Today, Waterford.FYI talks to one of Waterford’s most well-known butchers, Jack Molloy, from his shop in Barrack Street, Waterford.
With a reputation for fine quality meats, good value, and friendly service, Jack Molloy is someone that truly enjoys serving up his customers whatever they need. Whether it’s a special cut of meat, or a customer looking to chat about their day, Jack knows how to keep them coming back for more. In fact, he has seen his customers go from comfort eating to ‘comfort cooking’ – a very apt concept for the times we are in. Find out more about Jack’s experience of life at the shop since March.
Read the interview
How have things changed for you since the lockdown in March?
These have been very strange times for all businesses; we are some of the lucky ones that have managed to stay open. We’ve come up with new ways of reaching our customers via social media, advertising, and getting messages out to people that we can deliver. Large parts of our business are down (hotels, restaurants closed) but we have been able to keep trading. People are coming back to the butcher shop, enjoying cooking again. Life is tough but customers are sitting around the table again.
No matter how hard things are, there is a nice aspect to this crisis. Families are coming together again; they’re being experimental and enjoying coming in with their list of ingredients. It’s gone to comfort cooking now rather than comfort eating. That’s an interesting concept. People are enjoying something that they’ve missed but had growing up. It’s certainly a thing that’s missing out of society that has come back in and I hope that it continues!
How has the shutdown of so much impacted the community, your staff, and suppliers?
It’s changed obviously. The way we work, we have to ensure social distancing with staff and keep people safe. We have a routine for washing hands every hour, we disinfect and we encourage our customers to disinfect their hands. We now only allow three customers in the shop at any time. I’m amazed by how people have got that so quickly. From a supply point of view, there were issues very early on because of panic buying but that settled down very quickly. There is a steady supply now. Things have quietened now and people have settled in. It’s very much normal trading at the moment.
Do you have an online shop?
We do have plans to have one, we are looking to do that. We have a website (Jack Molloy & Sons) and hope to have an online shop up and running in the next few weeks.
Has social media been of help to you?
Social media has been a very important part of what we’re doing. With our Facebook page and Instagram, we’ve managed to reach a great number of people and see their reactions to deals that we’re running. The phone would ring very soon after you’d post it, so good reactions after that. It’s been a great source of advertising.
What are you doing to help customers and staff feel safe?
When a customer comes into the shop, they know where to stand. As I said, it’s something that they see and they have adjusted to it straight away. We have the hand sanitisers, people are quite good. People can order over the phone; we can take a payment outside the shop so people can pull up outside and just put it in their boot. A lot of people just don’t want to come into the shop, and that’s fine. Equally, we can take a payment over the phone and we can deliver; customers are happy with the system.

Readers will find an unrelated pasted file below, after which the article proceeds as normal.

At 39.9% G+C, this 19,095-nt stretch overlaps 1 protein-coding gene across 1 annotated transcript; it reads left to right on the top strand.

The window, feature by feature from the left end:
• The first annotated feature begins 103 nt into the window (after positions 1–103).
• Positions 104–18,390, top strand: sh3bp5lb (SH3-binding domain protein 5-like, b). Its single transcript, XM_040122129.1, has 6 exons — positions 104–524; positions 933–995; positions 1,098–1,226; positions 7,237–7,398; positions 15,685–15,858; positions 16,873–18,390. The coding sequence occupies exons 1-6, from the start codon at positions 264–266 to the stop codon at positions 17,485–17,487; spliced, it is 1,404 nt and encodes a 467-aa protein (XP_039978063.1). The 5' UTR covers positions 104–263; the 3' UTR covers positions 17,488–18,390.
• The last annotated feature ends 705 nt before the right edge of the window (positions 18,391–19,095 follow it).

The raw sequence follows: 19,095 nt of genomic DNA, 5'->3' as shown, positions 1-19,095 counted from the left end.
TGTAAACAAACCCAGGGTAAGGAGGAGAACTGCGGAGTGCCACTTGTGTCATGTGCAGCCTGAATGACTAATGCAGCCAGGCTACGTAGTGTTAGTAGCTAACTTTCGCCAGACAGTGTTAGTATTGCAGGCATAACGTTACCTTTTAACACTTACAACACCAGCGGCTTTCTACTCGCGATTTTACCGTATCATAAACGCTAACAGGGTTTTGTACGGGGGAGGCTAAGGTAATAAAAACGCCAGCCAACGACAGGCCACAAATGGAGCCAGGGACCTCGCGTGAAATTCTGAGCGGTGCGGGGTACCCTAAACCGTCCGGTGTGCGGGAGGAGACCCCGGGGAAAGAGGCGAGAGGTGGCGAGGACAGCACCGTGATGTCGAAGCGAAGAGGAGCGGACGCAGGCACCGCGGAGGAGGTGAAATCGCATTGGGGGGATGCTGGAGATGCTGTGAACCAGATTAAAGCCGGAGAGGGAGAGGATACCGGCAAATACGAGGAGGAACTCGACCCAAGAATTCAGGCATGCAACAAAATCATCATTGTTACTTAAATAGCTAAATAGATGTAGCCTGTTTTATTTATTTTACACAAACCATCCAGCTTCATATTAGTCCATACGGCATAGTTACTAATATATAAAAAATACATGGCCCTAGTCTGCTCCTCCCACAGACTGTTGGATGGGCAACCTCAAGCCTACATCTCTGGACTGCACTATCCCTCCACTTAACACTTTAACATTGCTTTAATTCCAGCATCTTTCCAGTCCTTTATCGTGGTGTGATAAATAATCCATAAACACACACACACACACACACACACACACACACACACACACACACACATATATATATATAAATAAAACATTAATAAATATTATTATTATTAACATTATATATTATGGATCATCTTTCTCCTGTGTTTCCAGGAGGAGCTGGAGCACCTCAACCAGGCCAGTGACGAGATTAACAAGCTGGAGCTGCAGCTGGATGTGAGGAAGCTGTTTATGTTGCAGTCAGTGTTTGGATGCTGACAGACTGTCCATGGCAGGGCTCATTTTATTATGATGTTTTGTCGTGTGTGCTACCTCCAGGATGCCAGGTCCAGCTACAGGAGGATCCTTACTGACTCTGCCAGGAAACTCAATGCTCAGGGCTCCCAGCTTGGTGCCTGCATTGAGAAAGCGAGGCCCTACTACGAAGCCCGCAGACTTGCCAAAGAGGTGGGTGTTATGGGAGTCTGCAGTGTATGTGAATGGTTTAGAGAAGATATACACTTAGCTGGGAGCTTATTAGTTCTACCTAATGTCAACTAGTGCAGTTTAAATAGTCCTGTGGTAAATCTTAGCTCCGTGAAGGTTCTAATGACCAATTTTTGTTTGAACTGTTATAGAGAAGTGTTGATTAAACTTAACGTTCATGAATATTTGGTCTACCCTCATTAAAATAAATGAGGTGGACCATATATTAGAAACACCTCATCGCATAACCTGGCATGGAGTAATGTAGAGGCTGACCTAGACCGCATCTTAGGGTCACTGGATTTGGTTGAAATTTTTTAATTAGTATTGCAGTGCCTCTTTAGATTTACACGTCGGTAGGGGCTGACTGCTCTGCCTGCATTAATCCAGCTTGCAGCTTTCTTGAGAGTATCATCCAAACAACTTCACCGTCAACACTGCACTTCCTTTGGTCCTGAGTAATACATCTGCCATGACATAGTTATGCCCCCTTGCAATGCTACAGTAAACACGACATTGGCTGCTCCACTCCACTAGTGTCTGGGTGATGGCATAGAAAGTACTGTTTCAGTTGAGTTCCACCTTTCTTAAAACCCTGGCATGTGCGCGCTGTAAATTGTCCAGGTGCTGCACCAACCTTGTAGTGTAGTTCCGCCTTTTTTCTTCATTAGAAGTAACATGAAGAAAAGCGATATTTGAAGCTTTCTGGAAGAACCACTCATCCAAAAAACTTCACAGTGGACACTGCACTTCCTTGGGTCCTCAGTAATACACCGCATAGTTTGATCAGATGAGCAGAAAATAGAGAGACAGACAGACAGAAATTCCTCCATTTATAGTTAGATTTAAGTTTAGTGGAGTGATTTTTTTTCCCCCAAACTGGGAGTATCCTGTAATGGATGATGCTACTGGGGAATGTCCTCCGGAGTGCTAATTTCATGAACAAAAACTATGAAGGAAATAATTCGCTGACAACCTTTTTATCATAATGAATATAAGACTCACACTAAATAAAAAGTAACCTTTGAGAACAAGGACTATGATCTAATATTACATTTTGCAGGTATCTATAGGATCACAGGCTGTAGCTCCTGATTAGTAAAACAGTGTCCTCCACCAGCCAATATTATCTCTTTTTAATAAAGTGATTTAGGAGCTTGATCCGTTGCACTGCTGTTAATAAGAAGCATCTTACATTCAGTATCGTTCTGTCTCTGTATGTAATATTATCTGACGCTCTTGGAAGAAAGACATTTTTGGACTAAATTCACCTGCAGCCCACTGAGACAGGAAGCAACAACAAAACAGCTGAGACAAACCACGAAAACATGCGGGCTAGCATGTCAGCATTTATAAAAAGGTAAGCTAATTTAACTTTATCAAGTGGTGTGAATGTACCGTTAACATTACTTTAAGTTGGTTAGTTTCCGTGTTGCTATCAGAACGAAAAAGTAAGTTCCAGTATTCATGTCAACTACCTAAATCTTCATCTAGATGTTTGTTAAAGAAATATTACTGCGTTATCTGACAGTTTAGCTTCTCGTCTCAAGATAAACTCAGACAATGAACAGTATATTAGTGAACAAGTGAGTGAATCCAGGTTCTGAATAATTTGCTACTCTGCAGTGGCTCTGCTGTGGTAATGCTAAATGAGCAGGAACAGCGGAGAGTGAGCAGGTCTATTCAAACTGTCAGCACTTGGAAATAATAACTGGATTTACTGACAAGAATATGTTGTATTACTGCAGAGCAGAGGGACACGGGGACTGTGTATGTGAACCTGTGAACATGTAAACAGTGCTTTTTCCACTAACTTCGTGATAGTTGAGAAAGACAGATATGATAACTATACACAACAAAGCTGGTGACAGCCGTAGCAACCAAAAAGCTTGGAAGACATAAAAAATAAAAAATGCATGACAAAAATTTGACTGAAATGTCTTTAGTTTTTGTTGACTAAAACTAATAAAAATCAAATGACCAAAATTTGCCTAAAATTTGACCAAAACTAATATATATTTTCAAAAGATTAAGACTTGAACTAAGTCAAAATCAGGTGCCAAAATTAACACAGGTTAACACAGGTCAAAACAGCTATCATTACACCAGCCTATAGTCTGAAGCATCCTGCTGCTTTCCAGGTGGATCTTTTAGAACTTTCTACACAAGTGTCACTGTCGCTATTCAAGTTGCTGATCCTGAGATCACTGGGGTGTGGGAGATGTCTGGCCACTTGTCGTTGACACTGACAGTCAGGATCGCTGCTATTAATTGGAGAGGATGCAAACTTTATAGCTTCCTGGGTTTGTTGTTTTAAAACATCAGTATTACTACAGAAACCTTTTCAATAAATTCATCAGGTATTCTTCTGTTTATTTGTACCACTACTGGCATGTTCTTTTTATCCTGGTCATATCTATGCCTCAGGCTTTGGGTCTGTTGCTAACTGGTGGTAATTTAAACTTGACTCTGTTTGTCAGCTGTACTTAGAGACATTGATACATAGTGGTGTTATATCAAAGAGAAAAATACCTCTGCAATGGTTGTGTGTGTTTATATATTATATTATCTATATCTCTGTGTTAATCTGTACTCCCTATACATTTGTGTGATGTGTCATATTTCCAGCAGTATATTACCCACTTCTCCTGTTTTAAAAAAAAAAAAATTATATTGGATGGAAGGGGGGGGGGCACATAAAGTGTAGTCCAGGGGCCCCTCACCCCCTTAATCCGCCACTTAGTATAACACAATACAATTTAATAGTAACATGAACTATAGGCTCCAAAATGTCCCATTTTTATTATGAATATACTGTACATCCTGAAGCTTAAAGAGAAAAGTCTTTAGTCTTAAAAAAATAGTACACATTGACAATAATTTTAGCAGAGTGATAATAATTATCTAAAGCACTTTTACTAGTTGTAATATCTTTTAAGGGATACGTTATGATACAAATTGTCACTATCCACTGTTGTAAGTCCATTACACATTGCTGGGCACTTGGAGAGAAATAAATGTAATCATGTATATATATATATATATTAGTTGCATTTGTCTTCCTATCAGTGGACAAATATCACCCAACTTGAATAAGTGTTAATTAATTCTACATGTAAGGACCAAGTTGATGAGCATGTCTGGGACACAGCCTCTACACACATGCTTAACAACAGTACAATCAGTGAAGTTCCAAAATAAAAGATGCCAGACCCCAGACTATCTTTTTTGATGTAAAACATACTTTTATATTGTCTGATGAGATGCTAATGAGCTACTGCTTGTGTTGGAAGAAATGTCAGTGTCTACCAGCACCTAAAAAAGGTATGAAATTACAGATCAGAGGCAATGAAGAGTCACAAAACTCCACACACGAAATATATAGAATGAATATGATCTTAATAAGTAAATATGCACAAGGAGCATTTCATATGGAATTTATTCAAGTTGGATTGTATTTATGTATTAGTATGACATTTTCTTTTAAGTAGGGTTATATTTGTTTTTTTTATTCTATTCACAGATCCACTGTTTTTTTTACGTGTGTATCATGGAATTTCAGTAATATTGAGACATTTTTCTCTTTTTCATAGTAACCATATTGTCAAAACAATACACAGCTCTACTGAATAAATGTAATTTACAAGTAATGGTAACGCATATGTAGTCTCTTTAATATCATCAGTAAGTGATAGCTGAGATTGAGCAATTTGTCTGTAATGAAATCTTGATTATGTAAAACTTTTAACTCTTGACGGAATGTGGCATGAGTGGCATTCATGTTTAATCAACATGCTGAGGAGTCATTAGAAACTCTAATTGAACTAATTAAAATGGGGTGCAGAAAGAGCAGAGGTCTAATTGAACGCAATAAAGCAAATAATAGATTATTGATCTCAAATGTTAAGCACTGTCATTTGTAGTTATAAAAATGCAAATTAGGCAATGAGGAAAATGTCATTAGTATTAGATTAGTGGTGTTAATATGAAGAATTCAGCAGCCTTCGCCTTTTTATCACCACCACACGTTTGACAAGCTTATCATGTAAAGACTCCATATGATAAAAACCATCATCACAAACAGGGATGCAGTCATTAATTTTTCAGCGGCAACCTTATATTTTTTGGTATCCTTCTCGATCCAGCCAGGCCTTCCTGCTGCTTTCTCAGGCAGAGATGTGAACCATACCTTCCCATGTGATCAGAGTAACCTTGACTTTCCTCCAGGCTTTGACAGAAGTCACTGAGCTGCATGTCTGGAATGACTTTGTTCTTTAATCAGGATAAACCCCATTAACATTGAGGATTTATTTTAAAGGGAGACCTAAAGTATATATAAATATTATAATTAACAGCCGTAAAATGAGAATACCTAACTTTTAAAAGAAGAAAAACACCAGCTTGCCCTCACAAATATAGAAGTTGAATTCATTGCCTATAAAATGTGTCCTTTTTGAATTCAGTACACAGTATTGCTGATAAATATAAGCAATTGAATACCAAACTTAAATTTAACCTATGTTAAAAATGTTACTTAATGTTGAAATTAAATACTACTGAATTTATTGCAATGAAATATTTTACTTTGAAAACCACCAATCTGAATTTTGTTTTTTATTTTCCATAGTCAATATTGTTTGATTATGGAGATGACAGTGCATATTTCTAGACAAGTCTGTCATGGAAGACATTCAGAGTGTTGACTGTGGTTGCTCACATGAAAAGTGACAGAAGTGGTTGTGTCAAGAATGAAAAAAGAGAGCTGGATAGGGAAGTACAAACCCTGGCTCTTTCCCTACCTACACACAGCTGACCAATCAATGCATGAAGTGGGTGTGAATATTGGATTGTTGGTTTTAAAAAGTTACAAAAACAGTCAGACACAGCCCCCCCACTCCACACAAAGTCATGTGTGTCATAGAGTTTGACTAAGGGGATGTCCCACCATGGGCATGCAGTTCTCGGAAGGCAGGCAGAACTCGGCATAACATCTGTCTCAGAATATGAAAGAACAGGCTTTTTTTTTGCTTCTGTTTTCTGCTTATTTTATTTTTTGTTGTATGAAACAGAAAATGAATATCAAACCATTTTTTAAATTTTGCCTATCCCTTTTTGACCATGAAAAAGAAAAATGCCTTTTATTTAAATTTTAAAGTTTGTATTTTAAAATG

We’ve put a sneeze shield between us and the customers. At first, it was a bit bizarre as you felt you were talking at them through a gate because you were so used to the close interaction, you know? Now we’ve gotten used to it. Things have just changed and they become the new normal. I think some things will be here for good.
Is there enough information out there for retailers?
Yes. For us, we are involved in the Association of Craft Butchers of Ireland (ACBI) which are a very good association and who have been bombarding us with lots of information, which is a good thing. Our EHO (Environmental Officers) have been in touch with us asking how things are going or any questions that we have. A lot of it is common sense.
Have you availed of any financial supports?
Actually, there’s a new one coming out to be able to go online. The Local Enterprise Board (LEO) to help you develop your website for customers to shop online, so that would be interesting for us.
Is there anything else the government could do to help?
What’s happening at the moment is a bit scary in the sense of there’s a real clash between how we keep things in place and the economy. It’s health versus wealth nearly. I don’t know what they can do, it’s a tough time for everybody; my own mam and dad are cocooned. I can see how difficult it is for them. How do they break that, move on, and get the economy back up and running again in a safe way? It’s a real challenge for them. I’ll be curious to see how they manage that but I think Ireland has been great. They’ve embraced it and I think we’ll be fine if we keep doing what we’ve been told to do. Adhere to the guidelines and we’ll get there.
What’s been the hardest thing for you?
From a personal point of view, my wife is in social care and is working from home at the moment. That has been difficult for her, to be locked in, looking after her mam and dad as well. The whole change and of course the social aspect of it too. I can’t wait to get back out on to the beach or go to the cinema, it’s the basic things really that we take for granted are just gone at the moment.
If you had one message for your customers, what would it be?
I’d really like to thank them for supporting us throughout this. Customers have come back to the butcher shop again and it’s been great to hear about the things they are enjoying cooking. To give advice on how to cook a piece of meat, that brings us joy. We want to be able to make their meal magical.